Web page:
Integration Approaches: Old to New
Historically there have been many methods used to obtain systems integration. The most basic and oldest form of systems integration is "hard-wired integration." A typical example is two standalone building systems physically connected via an electrical "dry contact," RS-232 or RS-422 connection. These systems do not share any data but are simply connected to signal "off" and "on" conditions. This is your father's integration.
There is also proprietary integration, where all the systems and components are provided by one manufacturer. All the components have been designed to work with each other. There are several downsides to this approach. The facility manager is locked in to one manufacturer for a complete system life-cycle. There's no or little competition in procuring additional equipment and services. And the facility manager could be missing out on advances by other manufacturers. Today, these "packaged" systems are primarily targeted to smaller buildings and the residential marketplace.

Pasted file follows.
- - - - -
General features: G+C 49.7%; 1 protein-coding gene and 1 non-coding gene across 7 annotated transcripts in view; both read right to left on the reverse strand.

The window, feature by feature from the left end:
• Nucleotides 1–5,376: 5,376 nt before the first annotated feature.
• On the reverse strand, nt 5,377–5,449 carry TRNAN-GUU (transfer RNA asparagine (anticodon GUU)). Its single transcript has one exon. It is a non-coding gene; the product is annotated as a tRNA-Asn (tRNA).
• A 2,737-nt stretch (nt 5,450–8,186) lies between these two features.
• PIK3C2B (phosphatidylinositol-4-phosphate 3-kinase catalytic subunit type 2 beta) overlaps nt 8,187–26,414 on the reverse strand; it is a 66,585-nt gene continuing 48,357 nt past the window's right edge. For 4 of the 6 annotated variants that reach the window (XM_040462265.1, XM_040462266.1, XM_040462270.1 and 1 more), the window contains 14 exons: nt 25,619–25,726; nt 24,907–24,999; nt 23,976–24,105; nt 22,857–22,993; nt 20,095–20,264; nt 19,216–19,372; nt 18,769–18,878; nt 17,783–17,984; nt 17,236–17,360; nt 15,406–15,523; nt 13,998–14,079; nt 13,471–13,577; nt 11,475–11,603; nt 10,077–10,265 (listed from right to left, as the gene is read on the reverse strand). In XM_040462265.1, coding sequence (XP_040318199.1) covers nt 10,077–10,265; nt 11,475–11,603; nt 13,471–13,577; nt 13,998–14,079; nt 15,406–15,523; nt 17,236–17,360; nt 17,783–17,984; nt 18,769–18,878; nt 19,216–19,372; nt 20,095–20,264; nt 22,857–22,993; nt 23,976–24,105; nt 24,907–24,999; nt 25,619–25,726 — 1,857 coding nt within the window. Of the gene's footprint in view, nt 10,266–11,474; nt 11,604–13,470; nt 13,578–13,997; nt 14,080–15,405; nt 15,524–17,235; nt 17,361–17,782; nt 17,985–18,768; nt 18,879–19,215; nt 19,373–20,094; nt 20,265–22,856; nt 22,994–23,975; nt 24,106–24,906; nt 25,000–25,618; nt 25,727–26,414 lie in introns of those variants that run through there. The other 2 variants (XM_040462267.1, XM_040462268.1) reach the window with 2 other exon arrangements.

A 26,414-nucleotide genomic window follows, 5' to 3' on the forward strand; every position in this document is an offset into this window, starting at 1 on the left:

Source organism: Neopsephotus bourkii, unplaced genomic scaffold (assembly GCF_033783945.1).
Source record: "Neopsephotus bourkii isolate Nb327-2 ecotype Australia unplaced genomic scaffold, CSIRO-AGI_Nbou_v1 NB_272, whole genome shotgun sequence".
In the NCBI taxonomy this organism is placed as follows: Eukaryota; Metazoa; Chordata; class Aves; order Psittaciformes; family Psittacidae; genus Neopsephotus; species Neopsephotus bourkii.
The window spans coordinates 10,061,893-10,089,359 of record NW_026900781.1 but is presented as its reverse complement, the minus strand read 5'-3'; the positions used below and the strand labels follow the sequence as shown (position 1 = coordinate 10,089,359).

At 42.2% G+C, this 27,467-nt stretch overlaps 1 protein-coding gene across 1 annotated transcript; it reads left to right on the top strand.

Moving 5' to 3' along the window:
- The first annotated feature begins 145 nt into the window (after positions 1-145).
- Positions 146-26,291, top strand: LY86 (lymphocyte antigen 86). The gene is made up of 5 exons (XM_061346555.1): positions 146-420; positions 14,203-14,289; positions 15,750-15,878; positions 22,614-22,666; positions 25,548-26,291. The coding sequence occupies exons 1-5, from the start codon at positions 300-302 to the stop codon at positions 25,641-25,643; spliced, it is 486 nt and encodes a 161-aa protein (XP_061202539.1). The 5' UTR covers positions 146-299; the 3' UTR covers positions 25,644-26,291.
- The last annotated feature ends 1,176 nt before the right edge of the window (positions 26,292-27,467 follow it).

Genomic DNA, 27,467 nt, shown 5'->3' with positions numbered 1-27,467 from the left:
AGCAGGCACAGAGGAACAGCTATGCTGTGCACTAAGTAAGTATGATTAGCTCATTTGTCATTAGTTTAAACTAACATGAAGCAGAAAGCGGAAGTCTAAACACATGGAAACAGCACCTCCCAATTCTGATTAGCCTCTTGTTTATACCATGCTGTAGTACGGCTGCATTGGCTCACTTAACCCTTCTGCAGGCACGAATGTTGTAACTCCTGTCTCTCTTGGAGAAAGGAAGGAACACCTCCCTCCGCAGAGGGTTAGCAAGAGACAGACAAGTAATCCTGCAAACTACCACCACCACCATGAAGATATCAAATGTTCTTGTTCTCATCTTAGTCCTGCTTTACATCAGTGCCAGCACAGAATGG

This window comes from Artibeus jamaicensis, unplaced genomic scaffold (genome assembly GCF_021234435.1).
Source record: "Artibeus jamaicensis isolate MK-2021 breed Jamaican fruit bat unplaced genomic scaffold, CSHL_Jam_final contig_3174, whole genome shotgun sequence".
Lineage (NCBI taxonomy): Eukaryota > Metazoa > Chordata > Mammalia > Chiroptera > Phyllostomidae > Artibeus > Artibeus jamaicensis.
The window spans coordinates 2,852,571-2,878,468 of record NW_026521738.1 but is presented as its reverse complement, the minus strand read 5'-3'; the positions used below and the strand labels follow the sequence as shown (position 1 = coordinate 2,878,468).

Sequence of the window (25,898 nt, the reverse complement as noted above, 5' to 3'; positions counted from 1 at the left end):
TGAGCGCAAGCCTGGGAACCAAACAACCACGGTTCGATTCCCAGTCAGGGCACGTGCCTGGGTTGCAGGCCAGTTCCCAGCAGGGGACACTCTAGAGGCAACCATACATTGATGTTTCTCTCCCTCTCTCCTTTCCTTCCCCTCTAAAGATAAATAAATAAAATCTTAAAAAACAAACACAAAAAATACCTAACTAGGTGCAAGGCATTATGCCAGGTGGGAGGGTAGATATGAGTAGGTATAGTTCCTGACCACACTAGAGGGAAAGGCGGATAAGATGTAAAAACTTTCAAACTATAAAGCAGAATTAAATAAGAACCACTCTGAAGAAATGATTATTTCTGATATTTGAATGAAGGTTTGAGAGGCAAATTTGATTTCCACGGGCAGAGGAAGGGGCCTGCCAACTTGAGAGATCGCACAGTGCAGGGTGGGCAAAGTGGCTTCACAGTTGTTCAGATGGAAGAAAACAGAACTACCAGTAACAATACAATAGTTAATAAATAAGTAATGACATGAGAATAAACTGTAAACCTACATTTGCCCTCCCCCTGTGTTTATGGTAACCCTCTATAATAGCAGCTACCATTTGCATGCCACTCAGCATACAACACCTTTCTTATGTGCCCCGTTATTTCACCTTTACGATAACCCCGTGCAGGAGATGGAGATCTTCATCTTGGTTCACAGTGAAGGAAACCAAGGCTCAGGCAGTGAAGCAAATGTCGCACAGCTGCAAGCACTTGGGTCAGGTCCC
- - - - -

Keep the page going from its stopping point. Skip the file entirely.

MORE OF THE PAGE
A step up from proprietary integration is the use of Application Programming Interfaces (APIs). In this approach, two manufacturers of different building systems agree to open their products to each other, and they jointly develop an API. This may work if only two systems are involved; however, it can be difficult to manage all the APIs needed to get multiple proprietary building systems to talk to each other.
The best current approach to systems integration is based on standard communications protocols for the network layer of the building systems, IT programming languages such as Java and XML, and IT hardware such as servers and network equipment.
— Jim Sinopoli